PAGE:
See also:

yapp



clamshell box

a hinged, three-part, protective container for a book that folds into a tightly closed box (GG, JC)

Alternate terms:

fall-down-back

solander

 

solander box

See also:

slipcase



clasps

brass or other metal pieces secured to the outside covers, usually two at the fore-edge; used to keep the book closed so the parchment leaves (especially) did not cockle or warp (GG, JC)

See also:

ties



cloisonné

images made by soldering one edge of metal strips onto a metal, usually copper, sheet forming outlines; the interiors are filled with a powdered glass paste and fired into hard, glasslike enamel; in binding, a style that resembles the jewel-quality of cloisonné (GG, ODA, ED)

Alternate term:

champlevé

See also:

mosaic binding



cloth boards

1. stiff cloth bindings with no boards (GG)

2. wooden boards with a thick metal strip that protrudes slightly over one long edge placed into the groove in a French joint in a case to set the joint during pressing (ED)

3. a kind of binder’s board (ED)

Alternate term:

pressing boards



cloth hinge

on inside of the joint, a piece of cloth is attached to the board under the pastedown, is pushed down into the groove, and is then either sandwiched between the endpapers and the first gather or adhered to the recto of the flyleaf; an embellishment, especially for doublures (GG )

Alternate term:

hinge

See also:

joint



cloth-faced, cloth-lined

referring to a cheap cover material made of paper covered on one or two sides with linen or cotton (GG )

Alternate term:

linen-faced



coated paper

text, illustration, and endpapers that are coated on one or both sides with a mixture of pigment(s) and a vehicle; early 19th c., the endpapers were pastel in shade, while between 1855 and 1885 darker colors were used, see Allen (1998); if white, basic lead carbonate is used alone or with other colors, gaseous pollutants or sulfide pigments can change the white component to a salmon, gray, or black color, causing discoloration sometimes mistaken for mold damage (GG, GS)

Alternate term:

surface paper

See also:

colored paper



Cobb’s paper

thin, matte, self-colored paper for endpapers and sides of half-bound books; 1796, James Cobb, English, papermaker (GG )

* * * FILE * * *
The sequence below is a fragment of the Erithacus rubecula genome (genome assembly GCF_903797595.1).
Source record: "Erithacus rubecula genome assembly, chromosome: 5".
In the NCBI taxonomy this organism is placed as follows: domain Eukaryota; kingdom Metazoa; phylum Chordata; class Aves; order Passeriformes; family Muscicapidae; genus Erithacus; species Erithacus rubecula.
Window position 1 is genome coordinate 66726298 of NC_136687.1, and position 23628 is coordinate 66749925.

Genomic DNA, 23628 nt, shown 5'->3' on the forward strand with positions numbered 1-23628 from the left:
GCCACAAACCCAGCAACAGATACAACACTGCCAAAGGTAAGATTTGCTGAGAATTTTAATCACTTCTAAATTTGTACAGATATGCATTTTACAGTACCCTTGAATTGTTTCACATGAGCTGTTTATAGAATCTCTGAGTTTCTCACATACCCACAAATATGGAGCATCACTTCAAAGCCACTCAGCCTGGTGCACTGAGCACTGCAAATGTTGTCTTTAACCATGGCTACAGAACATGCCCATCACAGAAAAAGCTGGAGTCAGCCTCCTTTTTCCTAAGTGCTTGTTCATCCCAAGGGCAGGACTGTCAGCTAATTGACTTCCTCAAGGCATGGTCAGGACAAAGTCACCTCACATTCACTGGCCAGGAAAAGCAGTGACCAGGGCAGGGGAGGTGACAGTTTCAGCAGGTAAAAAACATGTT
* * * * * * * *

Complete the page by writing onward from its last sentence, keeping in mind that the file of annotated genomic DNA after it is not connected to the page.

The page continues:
Alternate terms: colored paper

self-colored paper

See also:

coated paper



colophon

found in early printed books until about 1570, and later in the private press movement at the end of the 19th c.; for the latter, a paragraph or page describing who made the book and the materials used, e.g., paper, typeface, endpapers, leather; often found at the end of the book (GG, ED, JC)

See also:

imprint



colored edge

edge(s) of book tinted with a dyed or pigmented ink; may be coated with thin layer of wax and burnished; applied with a brush or sprinkled on with textblock in a clamp (GG)

Alternate term:

stained edge



colored paper

paper that has been dyed in the beaten or vat, thus colored through the sheet (RE)

See also:

coated paper



compensation guards

narrow guards, located in the gutter, that run the length of the page, which are sewn in in order to compensate for the bulk nearer the fore-edge of folded maps, charts, etc., so that the book lies flat (GG)

Alternate terms:

filling-in guards

 

stubs



conjugate leaves

1. two leaves of a book adhered together to form one leaf

2. the other half of a leaf as sewn in a book, not necessarily the page opposite; for example, the conjugate leaf of pages 1/2 in a quarto is pages 7/8 while pages 3/4 is conjugate with pages 5/6 (GG, JC)


continuous guard

a piece of paper folded as an accordion or concertina that goes behind each of the folds through which the gatherings are sewn; used to protect the back folds of materials such as vellum from the adhesive applied to the back after sewing (GG, ED )

Alternate term:

zigzag guard



copyright page

page usually on the verso of the title page upon which the copyright information is printed: date, copyright holder, country of publication, other copyright notice and rights information (GG)


cords

thick, multi-ply threads of hemp or flax used as sewing supports for back of book; used either as round cord or unwound and used flat; in the former, the thinner sewing thread is wrapped around the cord, while in the latter, the thread goes across the cord; if kept round, the cords show as bands on the spine of book, raised cords; France, late 16th c. to mid-17th c. and England until 1710, recesses sawn into the back for the cords, thus a flat-back produced, recessed cords; sawn-in cord style was quicker to sew, but when glue is applied, it seeped into gaps in the folds and an inflexible back is created and to temper this, the hollow-back was first used in France in 1772; in board attachment, the cords (rounded or flattened) can be laced through the boards from the outside of the board to the inside; the ends are splayed out (slips) and with glue or paste, hammered flat against the inside of the boards; in 19th c. books, slips were sandwiched between two pieces of board (split board construction), which were then adhered together; or the slips were adhered to inside of covers and pastedown applied, as in cased-in books (GG, ED)